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Malcolm B. Schofield1, David Sheffield1, and Ian S. Baker1
1University of Derby Kedleston Road Derby, UK
Introduction: The interplay between cognitive processes and implicit supernatural belief may manifest itself as a physiological response in the form of somatic markers. Somatic Marker Hypothesis (SMH) (Damasio, 1994) refers to the changes in the autonomic nervous system brought on by objects or events in a person’s life. A particular representation can trigger this, be it an object, event or idea. The markers themselves can be ‘good’ or ‘bad’, depending on the previous association. Therefore, this study aimed to examine implicit supernatural belief and its effect on explicit supernatural belief by examining the evidence for implicit supernatural belief using context and physiological measures.
Method: Forty-four participants were recruited from the staff and student population of the University of Derby via an opportunity sample. The measures were as follows: ‘Belief in the Supernatural Scale’ (Schofield et al, 2018) to measure belief, MCQ 30 (Wells & Cartwright-Hatton, 2004) to measure unhelpful metacognition, Cognitive Reflection Test – Long (Primi, et al., 2015) to measure thinking style, and the Implicit Association Test (Sriram & Greenwald, 2009) to measure implicit association with belief. Heart Rate (HR) and Systolic Blood Pressure (SBP) was measured using a continuous, non-invasive cardiovascular Finometer (Finapres Medical System, Amsterdam, Netherlands). Skin Conductance (SC) was measured. The study was split into two parts. The first was conducted online, the second in a laboratory setting.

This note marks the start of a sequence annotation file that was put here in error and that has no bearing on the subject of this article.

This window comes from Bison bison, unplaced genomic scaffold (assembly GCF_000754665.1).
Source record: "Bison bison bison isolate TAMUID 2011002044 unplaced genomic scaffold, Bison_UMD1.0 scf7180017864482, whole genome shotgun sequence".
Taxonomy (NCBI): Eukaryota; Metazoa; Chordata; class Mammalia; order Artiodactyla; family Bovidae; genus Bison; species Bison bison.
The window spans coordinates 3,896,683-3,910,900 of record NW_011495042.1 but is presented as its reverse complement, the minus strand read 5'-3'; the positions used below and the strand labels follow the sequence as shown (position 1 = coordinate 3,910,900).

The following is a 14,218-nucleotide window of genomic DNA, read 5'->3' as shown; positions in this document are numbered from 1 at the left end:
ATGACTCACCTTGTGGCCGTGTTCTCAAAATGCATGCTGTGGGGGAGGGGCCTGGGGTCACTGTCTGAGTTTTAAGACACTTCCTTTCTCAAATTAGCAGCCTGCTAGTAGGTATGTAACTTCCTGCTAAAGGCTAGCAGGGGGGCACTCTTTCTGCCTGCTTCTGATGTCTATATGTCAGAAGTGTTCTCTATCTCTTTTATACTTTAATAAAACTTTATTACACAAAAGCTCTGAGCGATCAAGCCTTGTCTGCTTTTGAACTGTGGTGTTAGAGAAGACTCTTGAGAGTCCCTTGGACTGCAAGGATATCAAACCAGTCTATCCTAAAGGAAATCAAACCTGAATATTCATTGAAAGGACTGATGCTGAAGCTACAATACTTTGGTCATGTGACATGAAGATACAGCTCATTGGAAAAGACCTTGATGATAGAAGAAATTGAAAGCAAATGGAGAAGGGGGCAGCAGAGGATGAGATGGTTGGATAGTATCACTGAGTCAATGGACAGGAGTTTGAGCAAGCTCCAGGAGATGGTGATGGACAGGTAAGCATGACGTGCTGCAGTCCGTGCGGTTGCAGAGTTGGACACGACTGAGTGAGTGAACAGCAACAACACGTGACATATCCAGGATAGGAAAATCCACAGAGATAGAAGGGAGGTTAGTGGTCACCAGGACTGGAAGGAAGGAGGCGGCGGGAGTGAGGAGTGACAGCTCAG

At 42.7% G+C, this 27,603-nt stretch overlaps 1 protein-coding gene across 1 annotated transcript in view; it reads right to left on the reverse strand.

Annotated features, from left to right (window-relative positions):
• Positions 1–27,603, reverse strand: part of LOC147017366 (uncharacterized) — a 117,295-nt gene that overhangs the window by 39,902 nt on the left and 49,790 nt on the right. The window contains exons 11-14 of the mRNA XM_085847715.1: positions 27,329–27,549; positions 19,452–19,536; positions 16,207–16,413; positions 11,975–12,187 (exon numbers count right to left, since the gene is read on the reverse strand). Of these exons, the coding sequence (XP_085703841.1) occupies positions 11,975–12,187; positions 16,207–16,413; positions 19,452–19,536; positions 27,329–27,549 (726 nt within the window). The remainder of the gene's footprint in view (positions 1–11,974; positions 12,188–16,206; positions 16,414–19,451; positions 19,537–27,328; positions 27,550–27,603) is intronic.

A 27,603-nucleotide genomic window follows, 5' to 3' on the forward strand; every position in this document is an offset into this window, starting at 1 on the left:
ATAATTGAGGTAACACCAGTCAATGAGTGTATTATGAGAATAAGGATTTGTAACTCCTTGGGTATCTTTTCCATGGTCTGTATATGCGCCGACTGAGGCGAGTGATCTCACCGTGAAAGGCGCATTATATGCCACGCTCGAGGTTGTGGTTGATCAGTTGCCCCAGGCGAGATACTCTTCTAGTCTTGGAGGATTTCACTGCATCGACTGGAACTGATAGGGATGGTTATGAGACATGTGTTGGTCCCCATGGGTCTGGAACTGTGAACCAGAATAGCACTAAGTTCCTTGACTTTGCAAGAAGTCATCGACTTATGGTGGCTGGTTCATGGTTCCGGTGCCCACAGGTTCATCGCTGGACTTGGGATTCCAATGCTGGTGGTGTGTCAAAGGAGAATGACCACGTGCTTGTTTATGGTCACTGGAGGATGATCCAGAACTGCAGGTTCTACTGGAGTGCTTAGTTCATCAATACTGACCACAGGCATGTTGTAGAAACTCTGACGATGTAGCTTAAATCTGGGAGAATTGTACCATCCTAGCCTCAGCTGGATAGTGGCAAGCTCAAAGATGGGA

Results: Path Analysis showed a change in skin conductance between cognitively complex and cognitively simple tasks was positively predicted by mental and psychic phenomena, psychokinesis, and common paranormal perceptions. Psychokinesis is also negatively predicted by (lack of) cognitive confidence and positively predicted by negative beliefs about uncontrollability and danger. Supernatural entities are positively predicted by the need to control thoughts.
Discussion: The findings indicate a somatic marker when looking at people who believe in the paranormal. Further, this marker is activated when a paranormal believer is faced with an analytically complex task. This is in line with the Somatic Marker Hypothesis (Damasio, 1994), which refers to the changes in the autonomic nervous system brought on by objects or events in a person’s life. This marker is based on association and indicates that someone who believes in the paranormal associates thinking analytically as a threat or a ‘bad’ thing. Whether this has to do with analytical thoughts blocking paranormal belief and experience remains to be seen.
Damasio, A. R. (1994). Descartes’ Error: Emotion Reason and the Human Brain. Putnum.
Primi, C., Morsanyi, K., Chiesi, F., Donati, M. A., & Hamilton, J. (2015). The Development and Testing of a New Version of the Cognitive Reflection Test Applying Item Response Theory (IRT). Journal of Behavioral Decision Making, n/a-n/a. https://doi.org/10.1002/bdm.1883
Schofield, M. B., Baker, I. S., Staples, P., & Sheffield., D. (2018). Creation and Validation of the Belief in the Supernatural Scale. The Journal of Parapsychology;, 82(1), 41–64. https://doi.org/10.30891/jopar.2018.01.04
Sriram, N., & Greenwald, A. G. (2009). The Brief Implicit Association Test. Experimental Psychology, 56(4), 283–294. https://doi.org/10.1027/1618-3220.127.116.113
Wells, A., & Cartwright-Hatton, S. (2004). A short form of the metacognitions questionnaire: Properties of the MCQ-30. Behaviour Research and Therapy, 42(4), 385–396. https://doi.org/10.1016/S0005-7967(03)00147-5